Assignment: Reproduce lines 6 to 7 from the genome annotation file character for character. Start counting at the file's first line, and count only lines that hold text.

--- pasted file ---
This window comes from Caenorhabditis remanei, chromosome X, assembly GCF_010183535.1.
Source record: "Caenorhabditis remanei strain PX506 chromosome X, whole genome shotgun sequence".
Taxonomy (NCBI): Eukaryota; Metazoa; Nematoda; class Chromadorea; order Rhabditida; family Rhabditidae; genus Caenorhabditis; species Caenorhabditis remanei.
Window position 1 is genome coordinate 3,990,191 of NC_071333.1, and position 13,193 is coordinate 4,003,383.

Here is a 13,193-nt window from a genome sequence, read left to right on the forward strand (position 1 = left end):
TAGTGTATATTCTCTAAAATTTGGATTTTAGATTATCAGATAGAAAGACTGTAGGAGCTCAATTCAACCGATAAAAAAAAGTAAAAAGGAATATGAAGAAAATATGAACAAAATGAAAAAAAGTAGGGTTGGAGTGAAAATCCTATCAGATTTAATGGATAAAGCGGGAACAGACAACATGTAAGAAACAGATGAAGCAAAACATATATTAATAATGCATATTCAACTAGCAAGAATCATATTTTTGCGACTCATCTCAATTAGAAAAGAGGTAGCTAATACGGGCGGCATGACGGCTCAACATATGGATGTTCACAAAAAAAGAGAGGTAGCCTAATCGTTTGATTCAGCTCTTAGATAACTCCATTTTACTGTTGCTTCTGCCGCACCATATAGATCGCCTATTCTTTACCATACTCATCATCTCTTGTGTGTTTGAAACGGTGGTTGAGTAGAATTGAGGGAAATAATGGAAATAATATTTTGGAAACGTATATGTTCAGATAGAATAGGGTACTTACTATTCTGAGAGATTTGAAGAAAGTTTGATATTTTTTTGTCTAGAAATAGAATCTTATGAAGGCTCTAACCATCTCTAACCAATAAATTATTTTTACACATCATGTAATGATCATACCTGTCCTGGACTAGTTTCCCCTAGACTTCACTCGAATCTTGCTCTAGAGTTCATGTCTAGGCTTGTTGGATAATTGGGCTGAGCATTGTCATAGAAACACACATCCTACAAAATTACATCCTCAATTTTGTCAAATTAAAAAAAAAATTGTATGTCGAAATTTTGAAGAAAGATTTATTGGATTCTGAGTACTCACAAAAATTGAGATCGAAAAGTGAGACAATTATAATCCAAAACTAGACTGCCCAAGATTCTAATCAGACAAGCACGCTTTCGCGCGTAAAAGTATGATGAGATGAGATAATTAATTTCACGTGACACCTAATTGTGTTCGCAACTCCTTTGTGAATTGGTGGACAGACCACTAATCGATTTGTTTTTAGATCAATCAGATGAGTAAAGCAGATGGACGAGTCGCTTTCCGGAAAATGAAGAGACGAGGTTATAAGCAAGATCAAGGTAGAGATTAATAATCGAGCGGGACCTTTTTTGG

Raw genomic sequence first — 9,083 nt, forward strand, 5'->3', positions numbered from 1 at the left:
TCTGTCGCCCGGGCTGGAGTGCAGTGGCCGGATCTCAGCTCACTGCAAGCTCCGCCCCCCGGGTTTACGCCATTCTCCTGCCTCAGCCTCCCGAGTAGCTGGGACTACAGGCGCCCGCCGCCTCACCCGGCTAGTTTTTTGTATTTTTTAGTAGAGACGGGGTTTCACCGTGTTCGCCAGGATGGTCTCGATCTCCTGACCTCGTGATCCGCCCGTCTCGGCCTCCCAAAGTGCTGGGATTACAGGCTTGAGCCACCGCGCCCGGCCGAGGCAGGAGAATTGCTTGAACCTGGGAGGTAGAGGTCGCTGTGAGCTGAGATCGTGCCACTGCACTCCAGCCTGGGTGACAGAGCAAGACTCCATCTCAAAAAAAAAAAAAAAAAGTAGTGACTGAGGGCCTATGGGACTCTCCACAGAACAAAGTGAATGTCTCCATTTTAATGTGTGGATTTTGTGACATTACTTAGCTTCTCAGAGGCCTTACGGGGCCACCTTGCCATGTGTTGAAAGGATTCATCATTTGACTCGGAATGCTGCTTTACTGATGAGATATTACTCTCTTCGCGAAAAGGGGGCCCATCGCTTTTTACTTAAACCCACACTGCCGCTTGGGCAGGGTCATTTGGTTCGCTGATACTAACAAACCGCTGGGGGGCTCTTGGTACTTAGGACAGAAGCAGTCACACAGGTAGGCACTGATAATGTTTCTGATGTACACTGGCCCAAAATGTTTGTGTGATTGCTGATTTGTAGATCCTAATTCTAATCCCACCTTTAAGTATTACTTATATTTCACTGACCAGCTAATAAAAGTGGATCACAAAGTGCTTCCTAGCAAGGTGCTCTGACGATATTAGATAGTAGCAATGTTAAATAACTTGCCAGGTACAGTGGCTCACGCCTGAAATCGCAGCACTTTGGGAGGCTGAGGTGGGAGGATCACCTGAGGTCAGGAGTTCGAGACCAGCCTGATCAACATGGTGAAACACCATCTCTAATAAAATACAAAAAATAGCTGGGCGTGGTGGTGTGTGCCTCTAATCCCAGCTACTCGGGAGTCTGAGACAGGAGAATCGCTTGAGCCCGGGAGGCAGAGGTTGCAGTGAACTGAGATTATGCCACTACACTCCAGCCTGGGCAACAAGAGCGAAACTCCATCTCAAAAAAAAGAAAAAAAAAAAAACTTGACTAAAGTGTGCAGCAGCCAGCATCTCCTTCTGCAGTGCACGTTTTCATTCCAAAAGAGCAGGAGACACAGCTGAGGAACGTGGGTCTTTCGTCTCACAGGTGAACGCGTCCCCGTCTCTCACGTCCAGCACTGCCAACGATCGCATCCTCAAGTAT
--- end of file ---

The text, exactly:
TAGTGTATATTCTCTAAAATTTGGATTTTAGATTATCAGATAGAAAGACTGTAGGAGCTCAATTCAACCGATAAAAAAAAGTAAAAAGGAATATGAAGAAAATATGAACAAAATGAAAAAAAGTAGGGTTGGAGTGAAAATCCTATCAGATTTAATGGATAAAGCGGGAACAGACAACATGTAAGAAACAGATGAAGCAAAACATATATTAATAATGCATATTCAACTAGCAAGAATCATATTTTTGCGACTCATCTCAATTAGAAAAGAGGTAGCTAATACGGGCGGCATGACGGCTCAACATATGGATGTTCACAAAAAAAGAGAGGTAGCCTAATCGTTTGATTCAGCTCTTAGATAACTCCATTTTACTGTTGCTTCTGCCGCACCATATAGATCGCCTATTCTTTACCATACTCATCATCTCTTGTGTGTTTGAAACGGTGGTTGAGTAGAATTGAGGGAAATAATGGAAATAATATTTTGGAAACGTATATGTTCAGATAGAATAGGGTACTTACTATTCTGAGAGATTTGAAGAAAGTTTGATATTTTTTTGTCTAGAAATAGAATCTTATGAAGGCTCTAACCATCTCTAACCAATAAATTATTTTTACACATCATGTAATGATCATACCTGTCCTGGACTAGTTTCCCCTAGACTTCACTCGAATCTTGCTCTAGAGTTCATGTCTAGGCTTGTTGGATAATTGGGCTGAGCATTGTCATAGAAACACACATCCTACAAAATTACATCCTCAATTTTGTCAAATTAAAAAAAAAATTGTATGTCGAAATTTTGAAGAAAGATTTATTGGATTCTGAGTACTCACAAAAATTGAGATCGAAAAGTGAGACAATTATAATCCAAAACTAGACTGCCCAAGATTCTAATCAGACAAGCACGCTTTCGCGCGTAAAAGTATGATGAGATGAGATAATTAATTTCACGTGACACCTAATTGTGTTCGCAACTCCTTTGTGAATTGGTGGACAGACCACTAATCGATTTGTTTTTAGATCAATCAGATGAGTAAAGCAGATGGACGAGTCGCTTTCCGGAAAATGAAGAGACGAGGTTATAAGCAAGATCAAGGTAGAGATTAATAATCGAGCGGGACCTTTTTTGG

Raw genomic sequence first — 9,083 nt, forward strand, 5'->3', positions numbered from 1 at the left: